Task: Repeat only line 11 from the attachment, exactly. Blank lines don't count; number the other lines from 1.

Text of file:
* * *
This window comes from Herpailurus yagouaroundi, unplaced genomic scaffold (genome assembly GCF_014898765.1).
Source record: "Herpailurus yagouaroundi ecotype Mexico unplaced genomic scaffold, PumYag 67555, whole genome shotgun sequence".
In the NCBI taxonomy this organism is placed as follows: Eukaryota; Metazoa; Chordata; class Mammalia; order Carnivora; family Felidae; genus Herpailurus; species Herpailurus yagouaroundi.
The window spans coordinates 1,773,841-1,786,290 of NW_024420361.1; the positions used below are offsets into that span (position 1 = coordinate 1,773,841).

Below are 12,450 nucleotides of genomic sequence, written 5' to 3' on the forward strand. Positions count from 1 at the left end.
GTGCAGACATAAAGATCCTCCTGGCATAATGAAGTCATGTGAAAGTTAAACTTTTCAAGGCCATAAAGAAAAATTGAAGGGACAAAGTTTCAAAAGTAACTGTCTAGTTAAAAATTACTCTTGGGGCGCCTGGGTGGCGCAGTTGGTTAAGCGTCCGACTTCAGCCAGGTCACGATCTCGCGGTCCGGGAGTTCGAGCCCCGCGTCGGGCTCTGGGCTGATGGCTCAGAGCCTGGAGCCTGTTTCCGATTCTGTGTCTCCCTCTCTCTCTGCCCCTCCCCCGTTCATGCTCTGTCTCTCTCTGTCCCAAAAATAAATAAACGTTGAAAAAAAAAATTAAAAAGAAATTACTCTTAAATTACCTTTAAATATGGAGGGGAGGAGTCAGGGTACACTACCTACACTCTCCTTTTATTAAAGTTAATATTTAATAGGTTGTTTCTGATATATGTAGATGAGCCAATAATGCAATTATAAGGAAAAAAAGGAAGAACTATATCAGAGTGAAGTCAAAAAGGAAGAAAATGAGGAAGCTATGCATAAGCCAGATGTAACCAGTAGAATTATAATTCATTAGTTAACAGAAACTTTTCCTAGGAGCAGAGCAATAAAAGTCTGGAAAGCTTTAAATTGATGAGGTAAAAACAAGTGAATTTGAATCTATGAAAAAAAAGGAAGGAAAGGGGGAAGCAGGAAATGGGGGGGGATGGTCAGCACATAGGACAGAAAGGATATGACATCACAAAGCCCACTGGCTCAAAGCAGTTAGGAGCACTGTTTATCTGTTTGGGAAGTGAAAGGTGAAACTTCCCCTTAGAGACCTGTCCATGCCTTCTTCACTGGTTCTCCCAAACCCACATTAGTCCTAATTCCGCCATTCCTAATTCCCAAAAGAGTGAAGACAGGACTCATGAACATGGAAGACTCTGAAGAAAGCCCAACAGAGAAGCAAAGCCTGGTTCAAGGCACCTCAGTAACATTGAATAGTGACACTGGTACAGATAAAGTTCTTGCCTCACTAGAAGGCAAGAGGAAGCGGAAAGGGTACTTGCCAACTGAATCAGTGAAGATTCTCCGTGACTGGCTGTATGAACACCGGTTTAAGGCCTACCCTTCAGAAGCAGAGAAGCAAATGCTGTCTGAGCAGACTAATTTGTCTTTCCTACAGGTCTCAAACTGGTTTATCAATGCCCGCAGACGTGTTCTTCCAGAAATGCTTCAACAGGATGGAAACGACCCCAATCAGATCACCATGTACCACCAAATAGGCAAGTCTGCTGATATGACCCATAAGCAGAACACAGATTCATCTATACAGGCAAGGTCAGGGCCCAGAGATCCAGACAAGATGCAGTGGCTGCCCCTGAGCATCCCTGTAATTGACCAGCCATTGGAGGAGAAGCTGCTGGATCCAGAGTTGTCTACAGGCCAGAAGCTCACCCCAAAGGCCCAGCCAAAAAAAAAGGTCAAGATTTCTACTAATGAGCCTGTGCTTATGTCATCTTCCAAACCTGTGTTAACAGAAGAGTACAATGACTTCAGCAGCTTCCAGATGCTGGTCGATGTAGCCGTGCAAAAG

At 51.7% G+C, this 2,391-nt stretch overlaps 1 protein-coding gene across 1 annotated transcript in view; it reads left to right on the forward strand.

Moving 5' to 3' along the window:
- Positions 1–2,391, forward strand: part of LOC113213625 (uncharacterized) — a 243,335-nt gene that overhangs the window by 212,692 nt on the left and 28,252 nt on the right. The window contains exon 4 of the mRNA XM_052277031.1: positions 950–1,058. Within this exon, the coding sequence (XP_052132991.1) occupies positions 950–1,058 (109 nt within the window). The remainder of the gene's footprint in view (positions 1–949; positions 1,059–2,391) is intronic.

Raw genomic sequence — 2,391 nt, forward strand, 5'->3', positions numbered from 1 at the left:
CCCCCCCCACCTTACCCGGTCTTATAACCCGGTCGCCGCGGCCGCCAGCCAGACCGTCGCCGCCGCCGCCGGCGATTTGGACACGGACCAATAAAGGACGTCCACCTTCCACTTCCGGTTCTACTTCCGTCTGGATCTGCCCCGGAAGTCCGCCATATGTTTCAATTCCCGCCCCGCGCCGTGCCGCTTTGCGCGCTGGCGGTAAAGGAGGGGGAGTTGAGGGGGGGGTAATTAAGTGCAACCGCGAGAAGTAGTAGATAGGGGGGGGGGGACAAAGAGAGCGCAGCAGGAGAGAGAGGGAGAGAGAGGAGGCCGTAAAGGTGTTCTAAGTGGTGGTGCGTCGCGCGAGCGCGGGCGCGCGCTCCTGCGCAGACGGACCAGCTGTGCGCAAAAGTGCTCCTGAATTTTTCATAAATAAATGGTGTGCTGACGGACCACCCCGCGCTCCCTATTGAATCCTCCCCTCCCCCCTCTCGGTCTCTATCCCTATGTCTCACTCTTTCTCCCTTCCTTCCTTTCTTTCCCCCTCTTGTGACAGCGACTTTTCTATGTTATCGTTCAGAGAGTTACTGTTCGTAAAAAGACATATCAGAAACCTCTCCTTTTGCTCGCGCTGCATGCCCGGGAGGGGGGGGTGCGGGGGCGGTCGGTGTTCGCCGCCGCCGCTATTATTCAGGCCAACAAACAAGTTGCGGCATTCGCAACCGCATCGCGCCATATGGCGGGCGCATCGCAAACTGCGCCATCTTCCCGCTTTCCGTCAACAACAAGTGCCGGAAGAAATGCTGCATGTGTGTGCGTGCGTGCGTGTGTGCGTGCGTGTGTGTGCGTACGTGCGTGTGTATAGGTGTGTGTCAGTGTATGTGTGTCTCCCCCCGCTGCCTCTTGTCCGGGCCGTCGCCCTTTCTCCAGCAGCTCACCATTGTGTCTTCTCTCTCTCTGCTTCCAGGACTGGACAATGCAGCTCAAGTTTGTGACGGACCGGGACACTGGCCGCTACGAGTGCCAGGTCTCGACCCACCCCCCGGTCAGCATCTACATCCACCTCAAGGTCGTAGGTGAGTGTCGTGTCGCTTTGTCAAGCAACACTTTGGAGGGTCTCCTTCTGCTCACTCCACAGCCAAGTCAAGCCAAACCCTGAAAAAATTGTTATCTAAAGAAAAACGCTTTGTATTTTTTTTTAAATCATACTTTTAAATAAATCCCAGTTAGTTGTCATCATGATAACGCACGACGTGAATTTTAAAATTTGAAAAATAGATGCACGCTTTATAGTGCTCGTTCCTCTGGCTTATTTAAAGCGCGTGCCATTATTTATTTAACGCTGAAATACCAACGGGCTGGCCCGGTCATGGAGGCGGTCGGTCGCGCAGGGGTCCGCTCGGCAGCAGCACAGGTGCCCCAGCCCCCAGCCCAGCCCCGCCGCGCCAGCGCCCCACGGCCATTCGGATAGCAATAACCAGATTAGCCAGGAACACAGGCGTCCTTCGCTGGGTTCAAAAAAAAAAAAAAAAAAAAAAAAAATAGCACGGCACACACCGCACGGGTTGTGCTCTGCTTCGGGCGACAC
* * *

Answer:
CCCCCCCCACCTTACCCGGTCTTATAACCCGGTCGCCGCGGCCGCCAGCCAGACCGTCGCCGCCGCCGCCGGCGATTTGGACACGGACCAATAAAGGACGTCCACCTTCCACTTCCGGTTCTACTTCCGTCTGGATCTGCCCCGGAAGTCCGCCATATGTTTCAATTCCCGCCCCGCGCCGTGCCGCTTTGCGCGCTGGCGGTAAAGGAGGGGGAGTTGAGGGGGGGGTAATTAAGTGCAACCGCGAGAAGTAGTAGATAGGGGGGGGGGGACAAAGAGAGCGCAGCAGGAGAGAGAGGGAGAGAGAGGAGGCCGTAAAGGTGTTCTAAGTGGTGGTGCGTCGCGCGAGCGCGGGCGCGCGCTCCTGCGCAGACGGACCAGCTGTGCGCAAAAGTGCTCCTGAATTTTTCATAAATAAATGGTGTGCTGACGGACCACCCCGCGCTCCCTATTGAATCCTCCCCTCCCCCCTCTCGGTCTCTATCCCTATGTCTCACTCTTTCTCCCTTCCTTCCTTTCTTTCCCCCTCTTGTGACAGCGACTTTTCTATGTTATCGTTCAGAGAGTTACTGTTCGTAAAAAGACATATCAGAAACCTCTCCTTTTGCTCGCGCTGCATGCCCGGGAGGGGGGGGTGCGGGGGCGGTCGGTGTTCGCCGCCGCCGCTATTATTCAGGCCAACAAACAAGTTGCGGCATTCGCAACCGCATCGCGCCATATGGCGGGCGCATCGCAAACTGCGCCATCTTCCCGCTTTCCGTCAACAACAAGTGCCGGAAGAAATGCTGCATGTGTGTGCGTGCGTGCGTGTGTGCGTGCGTGTGTGTGCGTACGTGCGTGTGTATAGGTGTGTGTCAGTGTATGTGTGTCTCCCCCCGCTGCCTCTTGTCCGGGCCGTCGCCCTTTCTCCAGCAGCTCACCATTGTGTCTTCTCTCTCTCTGCTTCCAGGACTGGACAATGCAGCTCAAGTTTGTGACGGACCGGGACACTGGCCGCTACGAGTGCCAGGTCTCGACCCACCCCCCGGTCAGCATCTACATCCACCTCAAGGTCGTAGGTGAGTGTCGTGTCGCTTTGTCAAGCAACACTTTGGAGGGTCTCCTTCTGCTCACTCCACAGCCAAGTCAAGCCAAACCCTGAAAAAATTGTTATCTAAAGAAAAACGCTTTGTATTTTTTTTTAAATCATACTTTTAAATAAATCCCAGTTAGTTGTCATCATGATAACGCACGACGTGAATTTTAAAATTTGAAAAATAGATGCACGCTTTATAGTGCTCGTTCCTCTGGCTTATTTAAAGCGCGTGCCATTATTTATTTAACGCTGAAATACCAACGGGCTGGCCCGGTCATGGAGGCGGTCGGTCGCGCAGGGGTCCGCTCGGCAGCAGCACAGGTGCCCCAGCCCCCAGCCCAGCCCCGCCGCGCCAGCGCCCCACGGCCATTCGGATAGCAATAACCAGATTAGCCAGGAACACAGGCGTCCTTCGCTGGGTTCAAAAAAAAAAAAAAAAAAAAAAAAAATAGCACGGCACACACCGCACGGGTTGTGCTCTGCTTCGGGCGACAC